MacroScope

Europe and the danger of soft-pedalling

By Mike Peacock
January 21, 2013

No one really questions Angela Merkel’s supremacy in Germany but losing the key state of Lower Saxony in a Sunday election, albeit by the narrowest of margins, means we’ll have to put on ice proclamations that her re-election for a third term in the autumn is now merely a procession. The centre-left SPD and Greens won the state by a single seat. Merkel and others will speak about the result today. What it probably does affirm is that the Chancellor will be extremely cautious about agreeing to more euro zone crisis fighting measures before the national election is safely out of the way.

We’ve been here before. When the drumbeat of market pressure eases, euro zone policymakers have tended to lose their sense of urgency. Today’s meeting of euro zone finance ministers, the first of the year, could be a case in point. The agenda lists “progress” on Cyprus, Spain, Ireland, Portugal and Greece with no decisions expected.
The meeting is set to anoint Dutch Finance Minister Jeroen Dijsselbloem as its new chairman after France dropped its objections on Sunday. He will attend the final press conference so it will be interesting to hear his pitch.

The most important area of debate will be the euro zone’s rescue fund and its ability eventually to recapitalize struggling banks directly, thereby breaking the “doom loop” whereby weak governments drive themselves further into debt by propping up listing banks while the lenders are stuffed with that government’s bonds which are liable to lose value. EU leaders seemed pretty clear at last June’s summit that this would be done but there are now suggestions that governments will remain on the hook to at least some extent. That would be a very significant backward step.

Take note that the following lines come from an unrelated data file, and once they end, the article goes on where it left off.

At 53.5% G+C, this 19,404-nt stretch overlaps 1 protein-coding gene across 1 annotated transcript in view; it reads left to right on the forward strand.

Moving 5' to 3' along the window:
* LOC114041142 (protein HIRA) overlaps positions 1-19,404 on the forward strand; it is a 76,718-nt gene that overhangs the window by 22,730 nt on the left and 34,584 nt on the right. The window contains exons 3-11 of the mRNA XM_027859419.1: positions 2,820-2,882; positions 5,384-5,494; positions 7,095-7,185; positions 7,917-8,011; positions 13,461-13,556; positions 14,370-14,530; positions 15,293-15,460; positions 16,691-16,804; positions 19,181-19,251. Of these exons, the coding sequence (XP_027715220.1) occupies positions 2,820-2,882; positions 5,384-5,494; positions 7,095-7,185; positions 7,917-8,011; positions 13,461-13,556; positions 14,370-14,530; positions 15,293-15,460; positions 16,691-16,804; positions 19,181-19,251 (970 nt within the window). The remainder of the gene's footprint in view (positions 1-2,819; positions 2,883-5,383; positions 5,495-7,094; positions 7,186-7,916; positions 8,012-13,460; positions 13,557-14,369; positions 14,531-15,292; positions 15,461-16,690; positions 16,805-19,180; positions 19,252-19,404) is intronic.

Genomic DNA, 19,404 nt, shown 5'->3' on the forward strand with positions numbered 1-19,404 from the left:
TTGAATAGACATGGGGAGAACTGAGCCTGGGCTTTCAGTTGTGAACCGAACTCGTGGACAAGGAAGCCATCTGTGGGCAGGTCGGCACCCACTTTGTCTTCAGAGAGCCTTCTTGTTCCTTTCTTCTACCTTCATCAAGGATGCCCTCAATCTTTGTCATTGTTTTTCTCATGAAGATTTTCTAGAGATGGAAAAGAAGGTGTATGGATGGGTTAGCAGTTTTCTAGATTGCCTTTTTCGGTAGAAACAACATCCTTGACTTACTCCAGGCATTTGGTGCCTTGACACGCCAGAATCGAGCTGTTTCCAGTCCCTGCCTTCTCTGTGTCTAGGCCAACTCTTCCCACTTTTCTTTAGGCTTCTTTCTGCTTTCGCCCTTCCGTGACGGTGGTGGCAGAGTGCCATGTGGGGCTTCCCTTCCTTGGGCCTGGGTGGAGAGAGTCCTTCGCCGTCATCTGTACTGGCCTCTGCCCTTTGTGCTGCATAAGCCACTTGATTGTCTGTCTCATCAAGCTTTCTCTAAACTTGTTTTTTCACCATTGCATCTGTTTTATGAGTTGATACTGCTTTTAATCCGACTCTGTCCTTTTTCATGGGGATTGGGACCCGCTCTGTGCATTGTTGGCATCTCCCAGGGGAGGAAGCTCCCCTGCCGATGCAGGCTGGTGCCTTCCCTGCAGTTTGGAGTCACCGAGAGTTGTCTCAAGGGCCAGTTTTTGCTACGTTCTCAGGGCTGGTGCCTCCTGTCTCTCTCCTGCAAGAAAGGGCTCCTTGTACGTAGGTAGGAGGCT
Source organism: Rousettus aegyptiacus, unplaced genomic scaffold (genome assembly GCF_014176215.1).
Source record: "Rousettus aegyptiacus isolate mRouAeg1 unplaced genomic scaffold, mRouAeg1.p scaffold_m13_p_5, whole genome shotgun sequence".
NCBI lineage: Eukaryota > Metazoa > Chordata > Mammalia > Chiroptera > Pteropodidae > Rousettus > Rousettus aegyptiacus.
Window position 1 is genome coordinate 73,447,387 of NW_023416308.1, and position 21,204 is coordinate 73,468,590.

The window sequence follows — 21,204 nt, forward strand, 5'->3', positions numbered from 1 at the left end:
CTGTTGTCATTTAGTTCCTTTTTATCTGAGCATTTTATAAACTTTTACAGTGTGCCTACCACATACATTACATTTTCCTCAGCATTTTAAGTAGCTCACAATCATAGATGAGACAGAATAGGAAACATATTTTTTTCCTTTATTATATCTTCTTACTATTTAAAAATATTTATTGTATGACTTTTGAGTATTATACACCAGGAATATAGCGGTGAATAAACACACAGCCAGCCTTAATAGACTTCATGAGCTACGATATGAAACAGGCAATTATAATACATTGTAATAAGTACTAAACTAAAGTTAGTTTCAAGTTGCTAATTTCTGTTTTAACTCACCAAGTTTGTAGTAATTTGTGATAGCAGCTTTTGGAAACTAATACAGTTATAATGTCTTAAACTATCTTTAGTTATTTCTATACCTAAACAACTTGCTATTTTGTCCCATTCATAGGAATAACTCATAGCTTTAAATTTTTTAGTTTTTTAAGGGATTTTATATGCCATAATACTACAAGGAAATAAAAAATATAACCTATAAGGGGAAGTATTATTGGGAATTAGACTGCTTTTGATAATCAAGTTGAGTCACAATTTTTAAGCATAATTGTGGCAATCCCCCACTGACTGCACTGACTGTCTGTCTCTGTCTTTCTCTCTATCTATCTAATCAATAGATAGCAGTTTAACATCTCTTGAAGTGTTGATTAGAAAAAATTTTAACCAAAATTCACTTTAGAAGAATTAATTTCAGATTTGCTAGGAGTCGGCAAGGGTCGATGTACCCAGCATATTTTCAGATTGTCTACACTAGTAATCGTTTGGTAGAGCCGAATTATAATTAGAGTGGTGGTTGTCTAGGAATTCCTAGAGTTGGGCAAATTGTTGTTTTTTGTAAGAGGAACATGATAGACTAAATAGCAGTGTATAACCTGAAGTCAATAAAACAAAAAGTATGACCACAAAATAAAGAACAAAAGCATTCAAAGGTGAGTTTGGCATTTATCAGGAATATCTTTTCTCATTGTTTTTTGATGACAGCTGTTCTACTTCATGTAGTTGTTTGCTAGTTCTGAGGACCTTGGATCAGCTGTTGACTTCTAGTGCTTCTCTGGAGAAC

Germany, Finland and the Netherlands say the ESM should be allowed to take stakes only in banks that get into trouble in the future, from 2014. National governments will deal with existing problems, in other words this will do nothing to solve the current crisis. If direct assistance for banks would only apply if they ran into fresh difficulty, it would dramatically cut the chance of such aid being given. There are also proposals floating around that governments could foot some of the bill in future too, or have to indemnify the rescue fund against losses. That is very, very different to what we thought was promised last summer though we should note that today’s meeting will only be one staging post in this debate.

One interesting point to consider is whether, given these glimmers of back-pedalling, the European Central Bank will start to consider that its verbal intervention has worked too well. Since it pledged to buy euro zone government bonds in potentially unlimited amounts to save the currency bloc, borrowing costs have plunged.

 

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